In This Article Expand or collapse the "in this article" section Webcare

  • Introduction
  • General Overviews
  • Receiving Webcare

Communication Webcare
Peter Kerkhof, Corné Dijkmans
  • LAST REVIEWED: 30 October 2019
  • LAST MODIFIED: 30 October 2019
  • DOI: 10.1093/obo/9780199756841-0238


Consumers have made abundant use of social media to share their experiences with and evaluations of products, services, and policies—and with the organizations that produce them. Consumer voices, or electronic word-of-mouth (eWOM), can be heard on social network sites, online review sites, the comments section of news sites, and, in general, in all online spaces that enable an active role for users. Whereas in the early days of the Internet, organizations typically chose not to respond to online consumer reviews or answer online consumer questions, since around 2010 it has become increasingly common for organizations to have an active presence in social media and to directly engage in interactions with consumers. This article defines webcare as the online interactions between organizations and consumers about consumer questions, complaints, and experiences with regard to the organization’s products or services. Webcare interactions are typically (although not exclusively) public, which distinguishes webcare from customer service that takes place in nonpublic one-to-one interactions that organizations have with consumers, such as in call centers. The public character of webcare adds a new dimension to customer service: not only is the consumer in question engaged in interacting with the organization at hand, but bystanders are as well. This involves consumers who witness (and at times engage in) the webcare interaction and whose attitudes toward the organization may be affected by the nature of the interaction. As a result, public interactions between organizations and consumers make webcare an important part of an organization’s online presence. Another distinguishing feature of webcare is that the interactions between organizations and consumers frequently move beyond typical customer service questions (e.g., a failed product, a faulty service delivery). Although customer service still makes up the bulk of webcare interactions of most organizations, webcare teams frequently receive compliments by consumers, questions regarding the organizations’ ethics, or inquiries about the organization’s stand on societal issues. When an organization gets involved in a public crisis, webcare teams need to deal with large groups of citizens and/or consumers expressing their opinions, often accompanied or inspired by pressure groups.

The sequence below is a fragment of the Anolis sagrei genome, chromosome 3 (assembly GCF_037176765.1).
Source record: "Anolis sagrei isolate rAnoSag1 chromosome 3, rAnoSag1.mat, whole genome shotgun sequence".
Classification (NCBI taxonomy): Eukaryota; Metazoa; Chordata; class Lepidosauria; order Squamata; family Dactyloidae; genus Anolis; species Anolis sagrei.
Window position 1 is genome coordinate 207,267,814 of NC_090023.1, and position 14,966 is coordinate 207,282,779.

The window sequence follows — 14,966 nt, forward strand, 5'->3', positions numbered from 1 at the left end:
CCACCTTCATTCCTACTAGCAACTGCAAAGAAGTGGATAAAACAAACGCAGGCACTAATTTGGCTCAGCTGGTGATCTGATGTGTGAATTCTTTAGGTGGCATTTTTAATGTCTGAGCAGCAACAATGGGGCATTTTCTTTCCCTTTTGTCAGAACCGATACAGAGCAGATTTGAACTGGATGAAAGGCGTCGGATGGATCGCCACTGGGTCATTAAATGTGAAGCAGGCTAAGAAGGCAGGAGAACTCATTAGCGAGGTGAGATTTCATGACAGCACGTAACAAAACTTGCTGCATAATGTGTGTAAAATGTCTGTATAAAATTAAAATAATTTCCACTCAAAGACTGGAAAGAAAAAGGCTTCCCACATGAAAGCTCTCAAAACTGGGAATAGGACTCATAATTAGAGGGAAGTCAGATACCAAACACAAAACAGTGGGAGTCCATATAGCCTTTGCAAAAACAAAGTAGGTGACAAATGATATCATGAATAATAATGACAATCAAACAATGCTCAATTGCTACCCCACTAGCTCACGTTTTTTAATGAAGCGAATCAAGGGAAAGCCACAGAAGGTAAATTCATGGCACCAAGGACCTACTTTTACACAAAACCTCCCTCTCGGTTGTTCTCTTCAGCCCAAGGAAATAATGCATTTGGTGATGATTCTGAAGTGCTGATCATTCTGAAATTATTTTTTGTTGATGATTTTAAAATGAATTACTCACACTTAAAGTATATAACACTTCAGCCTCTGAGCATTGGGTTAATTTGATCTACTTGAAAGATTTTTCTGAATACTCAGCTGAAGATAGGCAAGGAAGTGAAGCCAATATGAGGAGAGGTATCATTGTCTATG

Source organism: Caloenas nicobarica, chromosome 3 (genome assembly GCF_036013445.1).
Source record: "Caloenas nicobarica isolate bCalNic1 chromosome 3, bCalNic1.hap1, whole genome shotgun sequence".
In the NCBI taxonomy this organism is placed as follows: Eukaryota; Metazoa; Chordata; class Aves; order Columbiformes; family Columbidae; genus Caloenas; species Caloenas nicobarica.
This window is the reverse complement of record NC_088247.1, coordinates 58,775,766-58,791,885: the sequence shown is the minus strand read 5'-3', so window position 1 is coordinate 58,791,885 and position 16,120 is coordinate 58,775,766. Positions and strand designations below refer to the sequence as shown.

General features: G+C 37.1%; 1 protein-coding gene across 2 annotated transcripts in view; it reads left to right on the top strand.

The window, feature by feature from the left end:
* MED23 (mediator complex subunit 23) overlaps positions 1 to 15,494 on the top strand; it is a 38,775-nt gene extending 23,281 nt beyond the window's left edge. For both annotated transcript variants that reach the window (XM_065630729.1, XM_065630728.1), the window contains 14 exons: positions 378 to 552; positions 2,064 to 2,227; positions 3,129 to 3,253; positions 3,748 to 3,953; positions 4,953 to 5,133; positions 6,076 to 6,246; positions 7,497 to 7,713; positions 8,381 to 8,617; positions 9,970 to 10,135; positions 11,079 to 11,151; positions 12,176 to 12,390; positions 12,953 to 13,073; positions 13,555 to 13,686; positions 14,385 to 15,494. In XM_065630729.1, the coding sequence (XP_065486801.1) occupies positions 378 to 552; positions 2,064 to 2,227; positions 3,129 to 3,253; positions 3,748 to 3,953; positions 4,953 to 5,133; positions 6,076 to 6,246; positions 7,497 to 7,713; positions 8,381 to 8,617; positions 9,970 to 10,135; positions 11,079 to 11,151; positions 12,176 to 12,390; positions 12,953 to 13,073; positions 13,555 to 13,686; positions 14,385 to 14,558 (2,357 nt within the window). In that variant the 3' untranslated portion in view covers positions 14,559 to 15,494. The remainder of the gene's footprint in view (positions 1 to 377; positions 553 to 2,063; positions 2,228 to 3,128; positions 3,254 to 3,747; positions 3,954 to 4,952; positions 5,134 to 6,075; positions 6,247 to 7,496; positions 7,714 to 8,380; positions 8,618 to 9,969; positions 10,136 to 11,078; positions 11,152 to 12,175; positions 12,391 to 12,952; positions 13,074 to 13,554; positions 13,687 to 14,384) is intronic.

General Overviews